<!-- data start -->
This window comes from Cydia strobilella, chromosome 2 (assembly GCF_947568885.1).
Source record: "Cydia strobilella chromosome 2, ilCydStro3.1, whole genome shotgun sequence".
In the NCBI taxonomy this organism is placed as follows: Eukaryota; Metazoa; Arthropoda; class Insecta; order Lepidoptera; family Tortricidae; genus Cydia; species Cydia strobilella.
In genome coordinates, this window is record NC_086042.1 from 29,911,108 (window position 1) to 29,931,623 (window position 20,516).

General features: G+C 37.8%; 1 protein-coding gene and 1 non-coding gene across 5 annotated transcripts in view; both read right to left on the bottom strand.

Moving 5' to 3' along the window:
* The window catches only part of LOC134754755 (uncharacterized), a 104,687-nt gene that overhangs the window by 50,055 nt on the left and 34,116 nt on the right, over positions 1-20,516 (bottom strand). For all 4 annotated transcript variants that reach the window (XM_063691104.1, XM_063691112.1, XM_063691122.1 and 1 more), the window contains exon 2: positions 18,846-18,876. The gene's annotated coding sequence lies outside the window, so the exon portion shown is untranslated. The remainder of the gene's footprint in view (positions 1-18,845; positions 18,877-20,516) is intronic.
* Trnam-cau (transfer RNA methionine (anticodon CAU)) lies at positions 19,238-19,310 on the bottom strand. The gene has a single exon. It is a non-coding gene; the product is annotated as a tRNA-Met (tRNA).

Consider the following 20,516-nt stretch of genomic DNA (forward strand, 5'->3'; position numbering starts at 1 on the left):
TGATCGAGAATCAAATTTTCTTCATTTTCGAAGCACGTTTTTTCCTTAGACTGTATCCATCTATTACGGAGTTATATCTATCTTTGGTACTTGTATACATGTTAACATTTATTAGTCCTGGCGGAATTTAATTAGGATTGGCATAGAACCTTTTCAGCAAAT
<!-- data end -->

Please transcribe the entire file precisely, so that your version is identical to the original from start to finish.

This window comes from Cydia strobilella, chromosome 2 (assembly GCF_947568885.1).
Source record: "Cydia strobilella chromosome 2, ilCydStro3.1, whole genome shotgun sequence".
In the NCBI taxonomy this organism is placed as follows: Eukaryota; Metazoa; Arthropoda; class Insecta; order Lepidoptera; family Tortricidae; genus Cydia; species Cydia strobilella.
In genome coordinates, this window is record NC_086042.1 from 29,911,108 (window position 1) to 29,931,623 (window position 20,516).

General features: G+C 37.8%; 1 protein-coding gene and 1 non-coding gene across 5 annotated transcripts in view; both read right to left on the bottom strand.

Moving 5' to 3' along the window:
* The window catches only part of LOC134754755 (uncharacterized), a 104,687-nt gene that overhangs the window by 50,055 nt on the left and 34,116 nt on the right, over positions 1-20,516 (bottom strand). For all 4 annotated transcript variants that reach the window (XM_063691104.1, XM_063691112.1, XM_063691122.1 and 1 more), the window contains exon 2: positions 18,846-18,876. The gene's annotated coding sequence lies outside the window, so the exon portion shown is untranslated. The remainder of the gene's footprint in view (positions 1-18,845; positions 18,877-20,516) is intronic.
* Trnam-cau (transfer RNA methionine (anticodon CAU)) lies at positions 19,238-19,310 on the bottom strand. The gene has a single exon. It is a non-coding gene; the product is annotated as a tRNA-Met (tRNA).

Consider the following 20,516-nt stretch of genomic DNA (forward strand, 5'->3'; position numbering starts at 1 on the left):
TGATCGAGAATCAAATTTTCTTCATTTTCGAAGCACGTTTTTTCCTTAGACTGTATCCATCTATTACGGAGTTATATCTATCTTTGGTACTTGTATACATGTTAACATTTATTAGTCCTGGCGGAATTTAATTAGGATTGGCATAGAACCTTTTCAGCAAAT